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Le Figaro - France

Better than the palaver of 10,000 technocrats

Former Microsoft chief Bill Gates presented his Breakthrough Energy Coalition at the opening of the Climate Change Conference on Monday in Paris. The investment fund wants to support companies that develop and market solutions for the use of renewable energies. The conservative daily Le Figaro is delighted that private entrepreneurs are finally taking the initiative: "Treaties and laws make it possible to act collectively so that the efforts made here won't be ruined by a tolerated lack of concern elsewhere. But if the states have the brake in their hands, the motor is in the hands of the businessmen. Just as the industrial revolution accelerated the pollution of our planet, in the same way salvation will come no doubt through an economic revolution driven by technological innovation. That is why the clean energy initiative by Bill Gates and thirty other high tech billionaires will nourish more hope than the palaver in Paris of 10,000 technocrats." (01/12/2015)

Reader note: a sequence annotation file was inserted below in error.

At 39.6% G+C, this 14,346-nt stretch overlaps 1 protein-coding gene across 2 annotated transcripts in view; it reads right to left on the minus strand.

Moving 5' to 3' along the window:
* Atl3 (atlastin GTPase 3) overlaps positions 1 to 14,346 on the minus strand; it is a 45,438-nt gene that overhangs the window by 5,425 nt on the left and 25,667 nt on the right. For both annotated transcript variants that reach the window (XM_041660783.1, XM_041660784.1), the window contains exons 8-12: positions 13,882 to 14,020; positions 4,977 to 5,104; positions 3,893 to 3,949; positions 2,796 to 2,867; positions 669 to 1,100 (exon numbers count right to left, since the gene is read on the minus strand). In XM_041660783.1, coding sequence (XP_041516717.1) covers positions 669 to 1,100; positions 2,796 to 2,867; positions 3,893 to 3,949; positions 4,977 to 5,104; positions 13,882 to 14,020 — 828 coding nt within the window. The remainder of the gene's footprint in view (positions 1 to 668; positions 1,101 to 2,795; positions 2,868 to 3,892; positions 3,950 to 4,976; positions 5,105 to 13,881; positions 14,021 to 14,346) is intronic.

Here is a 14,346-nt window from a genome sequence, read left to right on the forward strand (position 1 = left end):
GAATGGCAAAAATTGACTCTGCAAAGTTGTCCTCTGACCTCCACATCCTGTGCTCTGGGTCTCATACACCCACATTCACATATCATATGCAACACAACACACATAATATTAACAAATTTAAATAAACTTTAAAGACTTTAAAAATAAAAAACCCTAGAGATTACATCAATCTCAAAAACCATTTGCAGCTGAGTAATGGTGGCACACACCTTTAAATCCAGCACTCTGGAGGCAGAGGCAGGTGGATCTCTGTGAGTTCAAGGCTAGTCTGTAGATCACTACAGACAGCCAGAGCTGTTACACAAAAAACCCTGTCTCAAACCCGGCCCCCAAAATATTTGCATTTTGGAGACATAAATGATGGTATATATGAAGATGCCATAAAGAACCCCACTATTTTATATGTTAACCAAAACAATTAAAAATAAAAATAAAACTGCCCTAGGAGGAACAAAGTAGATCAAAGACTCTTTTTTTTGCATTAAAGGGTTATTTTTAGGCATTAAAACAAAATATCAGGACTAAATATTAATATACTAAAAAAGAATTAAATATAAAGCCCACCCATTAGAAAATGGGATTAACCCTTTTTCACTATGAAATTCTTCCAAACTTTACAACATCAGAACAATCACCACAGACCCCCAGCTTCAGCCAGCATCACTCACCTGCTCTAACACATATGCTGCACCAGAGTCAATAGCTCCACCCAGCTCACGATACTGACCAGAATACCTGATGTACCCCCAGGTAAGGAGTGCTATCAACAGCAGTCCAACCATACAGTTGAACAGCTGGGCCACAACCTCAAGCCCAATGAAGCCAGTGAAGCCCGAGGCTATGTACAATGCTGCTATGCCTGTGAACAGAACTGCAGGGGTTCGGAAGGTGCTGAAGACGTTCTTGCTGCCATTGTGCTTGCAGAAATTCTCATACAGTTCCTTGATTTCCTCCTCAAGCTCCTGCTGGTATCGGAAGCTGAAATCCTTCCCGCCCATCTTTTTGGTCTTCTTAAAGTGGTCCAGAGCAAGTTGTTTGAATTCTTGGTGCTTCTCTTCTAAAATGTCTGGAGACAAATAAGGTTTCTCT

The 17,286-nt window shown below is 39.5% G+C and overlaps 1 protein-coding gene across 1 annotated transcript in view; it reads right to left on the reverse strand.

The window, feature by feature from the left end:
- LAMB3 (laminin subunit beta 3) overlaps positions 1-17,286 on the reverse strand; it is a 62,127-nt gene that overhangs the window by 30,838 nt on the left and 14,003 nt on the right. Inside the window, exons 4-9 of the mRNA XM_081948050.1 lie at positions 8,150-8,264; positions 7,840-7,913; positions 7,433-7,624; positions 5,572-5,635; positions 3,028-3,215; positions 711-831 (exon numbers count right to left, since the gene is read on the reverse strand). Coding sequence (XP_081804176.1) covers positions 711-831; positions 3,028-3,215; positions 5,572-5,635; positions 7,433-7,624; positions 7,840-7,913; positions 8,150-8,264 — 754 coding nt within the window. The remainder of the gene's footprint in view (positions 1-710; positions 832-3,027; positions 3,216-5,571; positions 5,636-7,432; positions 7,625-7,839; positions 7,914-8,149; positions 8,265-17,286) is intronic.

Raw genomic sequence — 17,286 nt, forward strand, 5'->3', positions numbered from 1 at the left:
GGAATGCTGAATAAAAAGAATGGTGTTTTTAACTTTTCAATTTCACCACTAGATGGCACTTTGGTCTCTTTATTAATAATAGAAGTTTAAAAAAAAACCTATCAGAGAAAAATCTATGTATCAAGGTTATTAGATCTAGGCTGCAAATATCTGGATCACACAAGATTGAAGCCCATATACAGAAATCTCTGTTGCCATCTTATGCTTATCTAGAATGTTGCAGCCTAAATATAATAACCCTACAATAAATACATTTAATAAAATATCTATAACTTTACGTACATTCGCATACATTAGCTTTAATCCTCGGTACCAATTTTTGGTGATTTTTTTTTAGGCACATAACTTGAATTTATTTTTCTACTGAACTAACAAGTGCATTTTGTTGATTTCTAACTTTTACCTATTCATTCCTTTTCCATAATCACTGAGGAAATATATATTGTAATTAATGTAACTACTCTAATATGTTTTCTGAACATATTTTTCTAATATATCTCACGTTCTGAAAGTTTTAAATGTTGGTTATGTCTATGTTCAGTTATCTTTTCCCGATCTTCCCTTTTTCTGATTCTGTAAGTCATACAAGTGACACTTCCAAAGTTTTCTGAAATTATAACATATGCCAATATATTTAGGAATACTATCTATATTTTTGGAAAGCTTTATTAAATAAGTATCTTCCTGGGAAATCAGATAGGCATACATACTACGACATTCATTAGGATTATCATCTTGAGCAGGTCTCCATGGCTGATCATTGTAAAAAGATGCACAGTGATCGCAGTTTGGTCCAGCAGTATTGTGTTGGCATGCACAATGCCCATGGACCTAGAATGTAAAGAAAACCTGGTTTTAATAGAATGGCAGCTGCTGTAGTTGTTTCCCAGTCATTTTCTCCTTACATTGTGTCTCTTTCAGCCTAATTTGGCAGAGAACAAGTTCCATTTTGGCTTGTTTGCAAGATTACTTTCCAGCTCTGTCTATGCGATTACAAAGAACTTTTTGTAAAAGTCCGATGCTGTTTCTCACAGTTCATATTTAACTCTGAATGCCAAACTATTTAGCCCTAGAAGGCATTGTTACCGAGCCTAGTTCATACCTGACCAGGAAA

Gazeta Wyborcza - Poland

Poland can afford climate protection